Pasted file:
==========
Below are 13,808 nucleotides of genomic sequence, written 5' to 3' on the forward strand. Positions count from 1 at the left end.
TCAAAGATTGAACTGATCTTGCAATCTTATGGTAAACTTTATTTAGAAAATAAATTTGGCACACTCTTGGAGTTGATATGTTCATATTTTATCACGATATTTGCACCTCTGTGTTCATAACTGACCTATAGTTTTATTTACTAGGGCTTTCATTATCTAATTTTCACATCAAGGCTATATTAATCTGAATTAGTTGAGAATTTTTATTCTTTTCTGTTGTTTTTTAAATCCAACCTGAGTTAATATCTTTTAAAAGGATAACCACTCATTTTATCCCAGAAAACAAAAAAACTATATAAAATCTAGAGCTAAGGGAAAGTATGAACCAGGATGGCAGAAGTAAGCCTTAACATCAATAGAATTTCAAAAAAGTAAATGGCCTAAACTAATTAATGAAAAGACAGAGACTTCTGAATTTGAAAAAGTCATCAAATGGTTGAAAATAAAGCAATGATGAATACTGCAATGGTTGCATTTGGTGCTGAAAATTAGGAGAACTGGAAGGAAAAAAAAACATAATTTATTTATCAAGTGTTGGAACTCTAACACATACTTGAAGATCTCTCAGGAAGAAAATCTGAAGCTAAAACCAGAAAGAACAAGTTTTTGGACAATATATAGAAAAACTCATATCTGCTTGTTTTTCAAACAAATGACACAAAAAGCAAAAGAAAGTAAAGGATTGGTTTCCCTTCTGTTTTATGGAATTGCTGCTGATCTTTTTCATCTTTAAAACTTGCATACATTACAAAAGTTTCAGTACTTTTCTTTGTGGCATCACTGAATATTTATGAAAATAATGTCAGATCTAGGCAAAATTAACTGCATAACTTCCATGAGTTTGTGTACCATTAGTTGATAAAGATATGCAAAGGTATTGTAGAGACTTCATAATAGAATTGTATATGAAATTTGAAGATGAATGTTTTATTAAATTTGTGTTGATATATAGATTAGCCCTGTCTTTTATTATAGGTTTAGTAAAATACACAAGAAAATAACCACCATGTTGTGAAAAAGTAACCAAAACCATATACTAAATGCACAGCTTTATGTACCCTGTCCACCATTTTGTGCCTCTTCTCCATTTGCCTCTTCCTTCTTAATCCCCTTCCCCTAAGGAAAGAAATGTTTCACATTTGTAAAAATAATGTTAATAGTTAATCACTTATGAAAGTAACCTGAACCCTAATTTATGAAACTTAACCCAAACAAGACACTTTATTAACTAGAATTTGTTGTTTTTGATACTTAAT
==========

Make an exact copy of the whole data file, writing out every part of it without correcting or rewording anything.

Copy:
Below are 13,808 nucleotides of genomic sequence, written 5' to 3' on the forward strand. Positions count from 1 at the left end.
TCAAAGATTGAACTGATCTTGCAATCTTATGGTAAACTTTATTTAGAAAATAAATTTGGCACACTCTTGGAGTTGATATGTTCATATTTTATCACGATATTTGCACCTCTGTGTTCATAACTGACCTATAGTTTTATTTACTAGGGCTTTCATTATCTAATTTTCACATCAAGGCTATATTAATCTGAATTAGTTGAGAATTTTTATTCTTTTCTGTTGTTTTTTAAATCCAACCTGAGTTAATATCTTTTAAAAGGATAACCACTCATTTTATCCCAGAAAACAAAAAAACTATATAAAATCTAGAGCTAAGGGAAAGTATGAACCAGGATGGCAGAAGTAAGCCTTAACATCAATAGAATTTCAAAAAAGTAAATGGCCTAAACTAATTAATGAAAAGACAGAGACTTCTGAATTTGAAAAAGTCATCAAATGGTTGAAAATAAAGCAATGATGAATACTGCAATGGTTGCATTTGGTGCTGAAAATTAGGAGAACTGGAAGGAAAAAAAAACATAATTTATTTATCAAGTGTTGGAACTCTAACACATACTTGAAGATCTCTCAGGAAGAAAATCTGAAGCTAAAACCAGAAAGAACAAGTTTTTGGACAATATATAGAAAAACTCATATCTGCTTGTTTTTCAAACAAATGACACAAAAAGCAAAAGAAAGTAAAGGATTGGTTTCCCTTCTGTTTTATGGAATTGCTGCTGATCTTTTTCATCTTTAAAACTTGCATACATTACAAAAGTTTCAGTACTTTTCTTTGTGGCATCACTGAATATTTATGAAAATAATGTCAGATCTAGGCAAAATTAACTGCATAACTTCCATGAGTTTGTGTACCATTAGTTGATAAAGATATGCAAAGGTATTGTAGAGACTTCATAATAGAATTGTATATGAAATTTGAAGATGAATGTTTTATTAAATTTGTGTTGATATATAGATTAGCCCTGTCTTTTATTATAGGTTTAGTAAAATACACAAGAAAATAACCACCATGTTGTGAAAAAGTAACCAAAACCATATACTAAATGCACAGCTTTATGTACCCTGTCCACCATTTTGTGCCTCTTCTCCATTTGCCTCTTCCTTCTTAATCCCCTTCCCCTAAGGAAAGAAATGTTTCACATTTGTAAAAATAATGTTAATAGTTAATCACTTATGAAAGTAACCTGAACCCTAATTTATGAAACTTAACCCAAACAAGACACTTTATTAACTAGAATTTGTTGTTTTTGATACTTAAT